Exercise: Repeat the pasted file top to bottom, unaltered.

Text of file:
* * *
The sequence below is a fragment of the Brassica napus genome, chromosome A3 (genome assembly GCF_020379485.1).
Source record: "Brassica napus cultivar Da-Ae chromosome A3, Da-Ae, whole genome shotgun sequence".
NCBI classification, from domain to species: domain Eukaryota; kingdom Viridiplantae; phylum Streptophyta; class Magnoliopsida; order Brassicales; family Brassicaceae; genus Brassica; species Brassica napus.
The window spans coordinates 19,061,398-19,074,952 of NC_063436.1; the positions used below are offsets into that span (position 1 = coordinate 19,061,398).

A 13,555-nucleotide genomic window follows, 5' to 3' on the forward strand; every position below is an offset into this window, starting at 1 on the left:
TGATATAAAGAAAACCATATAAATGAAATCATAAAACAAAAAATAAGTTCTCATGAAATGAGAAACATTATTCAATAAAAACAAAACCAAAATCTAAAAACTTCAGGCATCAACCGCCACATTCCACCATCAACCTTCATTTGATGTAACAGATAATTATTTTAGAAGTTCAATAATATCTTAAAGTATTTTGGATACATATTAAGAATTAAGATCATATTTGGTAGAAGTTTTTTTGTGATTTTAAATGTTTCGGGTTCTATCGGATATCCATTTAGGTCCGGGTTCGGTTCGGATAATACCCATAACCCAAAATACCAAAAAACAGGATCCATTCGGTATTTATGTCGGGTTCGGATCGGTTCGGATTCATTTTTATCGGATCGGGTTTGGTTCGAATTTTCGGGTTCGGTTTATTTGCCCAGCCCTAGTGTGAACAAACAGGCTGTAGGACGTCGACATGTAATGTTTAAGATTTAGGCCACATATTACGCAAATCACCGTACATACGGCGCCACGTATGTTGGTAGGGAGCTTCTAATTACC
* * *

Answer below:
The sequence below is a fragment of the Brassica napus genome, chromosome A3 (genome assembly GCF_020379485.1).
Source record: "Brassica napus cultivar Da-Ae chromosome A3, Da-Ae, whole genome shotgun sequence".
NCBI classification, from domain to species: domain Eukaryota; kingdom Viridiplantae; phylum Streptophyta; class Magnoliopsida; order Brassicales; family Brassicaceae; genus Brassica; species Brassica napus.
The window spans coordinates 19,061,398-19,074,952 of NC_063436.1; the positions used below are offsets into that span (position 1 = coordinate 19,061,398).

A 13,555-nucleotide genomic window follows, 5' to 3' on the forward strand; every position below is an offset into this window, starting at 1 on the left:
TGATATAAAGAAAACCATATAAATGAAATCATAAAACAAAAAATAAGTTCTCATGAAATGAGAAACATTATTCAATAAAAACAAAACCAAAATCTAAAAACTTCAGGCATCAACCGCCACATTCCACCATCAACCTTCATTTGATGTAACAGATAATTATTTTAGAAGTTCAATAATATCTTAAAGTATTTTGGATACATATTAAGAATTAAGATCATATTTGGTAGAAGTTTTTTTGTGATTTTAAATGTTTCGGGTTCTATCGGATATCCATTTAGGTCCGGGTTCGGTTCGGATAATACCCATAACCCAAAATACCAAAAAACAGGATCCATTCGGTATTTATGTCGGGTTCGGATCGGTTCGGATTCATTTTTATCGGATCGGGTTTGGTTCGAATTTTCGGGTTCGGTTTATTTGCCCAGCCCTAGTGTGAACAAACAGGCTGTAGGACGTCGACATGTAATGTTTAAGATTTAGGCCACATATTACGCAAATCACCGTACATACGGCGCCACGTATGTTGGTAGGGAGCTTCTAATTACC